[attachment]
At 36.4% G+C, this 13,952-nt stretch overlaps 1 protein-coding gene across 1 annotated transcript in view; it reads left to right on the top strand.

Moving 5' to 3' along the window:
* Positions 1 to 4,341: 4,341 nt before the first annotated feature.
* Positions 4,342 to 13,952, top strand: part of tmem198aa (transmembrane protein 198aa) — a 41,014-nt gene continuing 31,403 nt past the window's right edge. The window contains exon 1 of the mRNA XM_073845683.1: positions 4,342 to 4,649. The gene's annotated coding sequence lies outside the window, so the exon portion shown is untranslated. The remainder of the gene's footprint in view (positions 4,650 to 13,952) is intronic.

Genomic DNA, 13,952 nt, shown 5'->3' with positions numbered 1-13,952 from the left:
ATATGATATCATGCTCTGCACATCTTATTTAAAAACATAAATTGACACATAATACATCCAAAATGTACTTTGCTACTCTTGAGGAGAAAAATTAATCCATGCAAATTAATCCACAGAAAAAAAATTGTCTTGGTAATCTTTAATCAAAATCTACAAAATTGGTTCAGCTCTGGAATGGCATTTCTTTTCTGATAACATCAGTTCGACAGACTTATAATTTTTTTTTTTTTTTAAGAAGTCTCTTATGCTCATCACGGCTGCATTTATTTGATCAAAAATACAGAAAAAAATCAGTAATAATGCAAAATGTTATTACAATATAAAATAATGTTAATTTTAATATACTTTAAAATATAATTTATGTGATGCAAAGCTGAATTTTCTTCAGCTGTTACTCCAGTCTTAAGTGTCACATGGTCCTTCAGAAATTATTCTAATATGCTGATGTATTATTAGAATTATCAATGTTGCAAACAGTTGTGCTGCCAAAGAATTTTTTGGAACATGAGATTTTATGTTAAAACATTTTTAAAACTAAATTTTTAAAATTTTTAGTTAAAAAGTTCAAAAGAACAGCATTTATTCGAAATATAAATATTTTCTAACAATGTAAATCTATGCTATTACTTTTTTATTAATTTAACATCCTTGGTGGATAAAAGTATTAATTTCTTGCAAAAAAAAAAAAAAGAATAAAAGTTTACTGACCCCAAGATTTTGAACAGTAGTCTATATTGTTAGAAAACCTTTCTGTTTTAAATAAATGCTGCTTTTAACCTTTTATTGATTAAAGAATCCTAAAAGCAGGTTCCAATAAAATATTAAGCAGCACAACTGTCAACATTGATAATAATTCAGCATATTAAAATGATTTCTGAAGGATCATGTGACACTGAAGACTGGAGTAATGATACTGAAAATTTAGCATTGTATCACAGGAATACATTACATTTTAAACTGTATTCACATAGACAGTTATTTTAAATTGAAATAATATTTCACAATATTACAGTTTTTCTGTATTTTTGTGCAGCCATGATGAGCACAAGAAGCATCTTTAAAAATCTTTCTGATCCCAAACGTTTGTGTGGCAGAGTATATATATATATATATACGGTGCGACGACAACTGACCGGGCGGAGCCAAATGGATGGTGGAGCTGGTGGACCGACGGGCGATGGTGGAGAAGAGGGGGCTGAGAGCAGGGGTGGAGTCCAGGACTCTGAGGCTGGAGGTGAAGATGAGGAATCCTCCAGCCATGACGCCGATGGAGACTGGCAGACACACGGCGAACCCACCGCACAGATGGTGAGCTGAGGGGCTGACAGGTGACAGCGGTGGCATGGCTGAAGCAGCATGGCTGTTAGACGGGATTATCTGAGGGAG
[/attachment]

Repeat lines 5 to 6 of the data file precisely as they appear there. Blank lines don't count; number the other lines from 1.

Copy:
Genomic DNA, 13,952 nt, shown 5'->3' with positions numbered 1-13,952 from the left:
ATATGATATCATGCTCTGCACATCTTATTTAAAAACATAAATTGACACATAATACATCCAAAATGTACTTTGCTACTCTTGAGGAGAAAAATTAATCCATGCAAATTAATCCACAGAAAAAAAATTGTCTTGGTAATCTTTAATCAAAATCTACAAAATTGGTTCAGCTCTGGAATGGCATTTCTTTTCTGATAACATCAGTTCGACAGACTTATAATTTTTTTTTTTTTTTAAGAAGTCTCTTATGCTCATCACGGCTGCATTTATTTGATCAAAAATACAGAAAAAAATCAGTAATAATGCAAAATGTTATTACAATATAAAATAATGTTAATTTTAATATACTTTAAAATATAATTTATGTGATGCAAAGCTGAATTTTCTTCAGCTGTTACTCCAGTCTTAAGTGTCACATGGTCCTTCAGAAATTATTCTAATATGCTGATGTATTATTAGAATTATCAATGTTGCAAACAGTTGTGCTGCCAAAGAATTTTTTGGAACATGAGATTTTATGTTAAAACATTTTTAAAACTAAATTTTTAAAATTTTTAGTTAAAAAGTTCAAAAGAACAGCATTTATTCGAAATATAAATATTTTCTAACAATGTAAATCTATGCTATTACTTTTTTATTAATTTAACATCCTTGGTGGATAAAAGTATTAATTTCTTGCAAAAAAAAAAAAAAGAATAAAAGTTTACTGACCCCAAGATTTTGAACAGTAGTCTATATTGTTAGAAAACCTTTCTGTTTTAAATAAATGCTGCTTTTAACCTTTTATTGATTAAAGAATCCTAAAAGCAGGTTCCAATAAAATATTAAGCAGCACAACTGTCAACATTGATAATAATTCAGCATATTAAAATGATTTCTGAAGGATCATGTGACACTGAAGACTGGAGTAATGATACTGAAAATTTAGCATTGTATCACAGGAATACATTACATTTTAAACTGTATTCACATAGACAGTTATTTTAAATTGAAATAATATTTCACAATATTACAGTTTTTCTGTATTTTTGTGCAGCCATGATGAGCACAAGAAGCATCTTTAAAAATCTTTCTGATCCCAAACGTTTGTGTGGCAGAGTATATATATATATATATACGGTGCGACGACAACTGACCGGGCGGAGCCAAATGGATGGTGGAGCTGGTGGACCGACGGGCGATGGTGGAGAAGAGGGGGCTGAGAGCAGGGGTGGAGTCCAGGACTCTGAGGCTGGAGGTGAAGATGAGGAATCCTCCAGCCATGACGCCGATGGAGACTGGCAGACACACGGCGAACCCACCGCACAGATGGTGAGCTGAGGGGCTGACAGGTGACAGCGGTGGCATGGCTGAAGCAGCATGGCTGTTAGACGGGATTATCTGAGGGAG